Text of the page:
Disrupt Disruption

With the publication of Disrupting Class in 2008, Clayton Christensen and Michael Horn introduced the idea of “disruption” to the education world, and the effects have been… well… disrupting.

The people driving school policy, from the Race to the Top architects at the US Department of Education to the Gates Foundation to the venture capitalists at GSV Advisors are now rushing to disrupt schools, pushing a faster rate of change and an increasingly corporatization of “the education sector.” And in states and districts all over America, the disruption has occurred as funding has dried up, leading to layoffs, school closures, and profound instability in what has been for nearly 100 years, one of the more stable institutions in American culture – the school.

But why were we – the tech-savvy educators – so quick to fall in love with the idea of disruption as Christensen presented it? Behind the idea that technology was going to change our schools – it can, it should, it is – was a market-driven vision of school that opened the door to “disruption” as a positive force in education.

When was the last time any teacher thought that “disruption” was a positive force in a child’s life?

The time has come for us to retake the language of school reform. Words like “Disruption” and “Revolution” create a mind-set among reformers that make it o.k. to cut budgets, lay-off teachers, close schools, and – at root – implement high-speed, high-stakes changes without fully examining the worst consequences of their own ideas. After all, there’s usually a body count in revolutions, and “disruption” always makes people uncomfortable for a little while. And we have to stop thinking that’s o.k.

Moreover, revolutionaries and disrupters have little use for history and context, after all, what they are creating will be totally new, right? Why would a disrupter have to immerse themselves in the history of education when what they are creating is so techno-saavy and new that will be unlike anything we’ve seen before?

The point is this: Those who think that they can come in from the outside of educational systems and “disrupt” schools are engaging in a profound act of hubris, only rarely are the reformers the ones who fall when the reforms prove less than successful.

The kids do. The reformers go back to the world of business or onto their next cause. And they get to throw up their hands and say, “If *we* couldn’t fix our broken schools, it’s not our fault. It just means no one can save them.” And that, of course, only serves to reinforce the notion that we should just blow the whole thing up and start over anyway.

We can aspire to more than that.

What we want in our schools is not disruption, but evolution. Our schools cannot stay static, on this we can agree, but disruption and revolution are the wrong models. We want our schools to evolve. We need to grow, we need to take the best of what we have been and marry those ideas to the new world in which we live. The patterns of the growth of our educational systems should make sense along a logical path with as few “disruptions” as we can manage.

We owe it to all of the people – students, teachers, parents – who bring the best of themselves to the flawed system of school every day to make our systems of school better tomorrow than they are today. But we also owe it to those people to make that evolution as painless as possible so that the upheaval and “disruption” does not mean the loss of dignity and learning and care for the people who inhabit our schools.

6 thoughts on “Disrupt Disruption

  1. Pingback: Dinosaurs, Disruption, and the Wisdom of Chris Lehman | The Learning Pond

  2. Chris, first of all, I have the same degree of admiration for you and SLA that Grant expresses in his post. Thanks for all you do. Truly.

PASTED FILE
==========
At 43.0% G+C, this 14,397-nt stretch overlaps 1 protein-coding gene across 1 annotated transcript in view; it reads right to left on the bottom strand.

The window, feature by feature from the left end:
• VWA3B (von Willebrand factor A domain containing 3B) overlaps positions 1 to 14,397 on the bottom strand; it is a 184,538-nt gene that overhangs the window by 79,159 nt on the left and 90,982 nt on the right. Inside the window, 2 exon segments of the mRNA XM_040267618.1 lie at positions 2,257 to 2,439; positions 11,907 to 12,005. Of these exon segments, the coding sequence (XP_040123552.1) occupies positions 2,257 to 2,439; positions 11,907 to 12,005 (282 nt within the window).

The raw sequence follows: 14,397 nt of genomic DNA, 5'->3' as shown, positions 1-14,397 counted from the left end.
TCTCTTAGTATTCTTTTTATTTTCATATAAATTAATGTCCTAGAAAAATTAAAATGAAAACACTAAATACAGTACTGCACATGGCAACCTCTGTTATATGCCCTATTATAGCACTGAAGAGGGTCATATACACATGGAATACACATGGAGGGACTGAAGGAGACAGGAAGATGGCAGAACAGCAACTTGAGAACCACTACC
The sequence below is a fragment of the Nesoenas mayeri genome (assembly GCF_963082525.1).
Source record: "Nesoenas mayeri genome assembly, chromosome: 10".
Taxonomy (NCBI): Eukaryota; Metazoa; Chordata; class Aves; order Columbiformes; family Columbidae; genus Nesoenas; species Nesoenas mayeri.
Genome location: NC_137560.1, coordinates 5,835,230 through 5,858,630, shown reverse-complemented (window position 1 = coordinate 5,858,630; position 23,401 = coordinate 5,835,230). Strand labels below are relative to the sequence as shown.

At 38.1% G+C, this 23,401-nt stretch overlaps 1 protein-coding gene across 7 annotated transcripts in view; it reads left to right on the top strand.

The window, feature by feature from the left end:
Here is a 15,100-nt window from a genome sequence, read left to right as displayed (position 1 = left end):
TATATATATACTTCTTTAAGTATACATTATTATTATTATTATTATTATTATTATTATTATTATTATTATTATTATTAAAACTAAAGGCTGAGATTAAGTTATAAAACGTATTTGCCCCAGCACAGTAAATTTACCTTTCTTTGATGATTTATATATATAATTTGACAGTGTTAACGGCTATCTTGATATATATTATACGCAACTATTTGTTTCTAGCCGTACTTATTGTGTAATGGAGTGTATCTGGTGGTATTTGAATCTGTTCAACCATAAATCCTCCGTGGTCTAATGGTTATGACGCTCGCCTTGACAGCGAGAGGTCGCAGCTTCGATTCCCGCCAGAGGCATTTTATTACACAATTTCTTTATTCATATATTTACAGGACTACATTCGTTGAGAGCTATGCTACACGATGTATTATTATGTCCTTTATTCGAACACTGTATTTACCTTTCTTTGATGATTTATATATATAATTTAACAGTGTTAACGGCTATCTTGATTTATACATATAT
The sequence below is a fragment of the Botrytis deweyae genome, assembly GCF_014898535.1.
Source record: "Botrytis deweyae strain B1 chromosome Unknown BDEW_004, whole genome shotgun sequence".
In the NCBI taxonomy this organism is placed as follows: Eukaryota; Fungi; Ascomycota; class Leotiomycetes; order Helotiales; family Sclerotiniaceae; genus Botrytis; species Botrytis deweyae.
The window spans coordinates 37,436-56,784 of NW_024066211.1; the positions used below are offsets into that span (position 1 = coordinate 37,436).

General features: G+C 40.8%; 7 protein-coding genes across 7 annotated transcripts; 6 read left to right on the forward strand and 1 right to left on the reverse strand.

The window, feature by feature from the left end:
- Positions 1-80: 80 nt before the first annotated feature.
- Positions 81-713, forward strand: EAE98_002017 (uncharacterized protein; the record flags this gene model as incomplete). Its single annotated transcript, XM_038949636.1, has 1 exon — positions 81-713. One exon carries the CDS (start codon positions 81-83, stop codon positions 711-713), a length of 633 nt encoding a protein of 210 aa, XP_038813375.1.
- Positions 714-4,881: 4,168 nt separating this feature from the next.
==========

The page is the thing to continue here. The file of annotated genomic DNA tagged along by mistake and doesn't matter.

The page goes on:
Here is my reply copied from Grant’s response (http://learningpond.wordpress.com/2013/03/15/dinosaurs-disruption-and-the-wisdom-of-chris-lehman/) to your post:

    “What frame of time does ‘evolution’ constitute – for schools, not dinosaurs or mammals? If I want to keep my own two sons (2nd and K currently) in public schools – where they are now – will the schools evolve in time to help them? What about their classmates and all the current students that I taught and principal-ed that I see as practically my own? What about the pre-schoolers now?

    What does evolution in schools mean? How long will that take?


    Chris, I spent about an hour yesterday replying to your post (on my iPad), and I lost the comment when I submitted. Sorry – my mistake. I’m going to be more succinct here than I was on Thursday:

    I think I totally understand your big-picture point about “disrupting disruption” and resisting the actions by some/many to corporatize education and schools. I’m assuming that much of this is directed at the corporations trying to manage and privatize schools – like an Edison Corp did. Am I interpreting that correctly? Or do you also mean more than just that?

    I understand your point about the language of “revolution” and “disruption.” Thank you for your thoughts on those important points. Language and shared understanding are so important.

    One of my big take-aways is that you think schools must maintain and exercise their own locus of control and agency for the change they intend to pursue. I respect that and agree.

    What I am wrestling with most is two things: 1) time frame of “evolution,” and 2) the concept of “outsiders.” I wrote a short reaction to the time struggle on Grant’s post and pasted it above.

    Here’s a condensation of what I wonder about the “outsiders” struggle I’m having…

    After 20 years of school-based leadership, I am beginning a new chapter in education. I have joined a transformation design firm that has 25 years experience helping organizations to design the change they want to undertake – to make more significant and positive impact on the world. We are a for-profit corporation. I am wondering if we fit into the blanket statement about “outsiders.”

    I am not interested AT ALL in corporatizing schools. However, I am eternally interested in being a part of the team(s) that help schools and education shift. I believe that external perspective and point of view are invaluable. I imagine that has something to do with the people invited to sit on the EduCon panels. I imagine that has something to do with the SLA internships on Wednesdays. External perspective – when invited willingly – is invaluable. Such perspective is a part of the teacher-student, coach-athlete, director-musician relationship.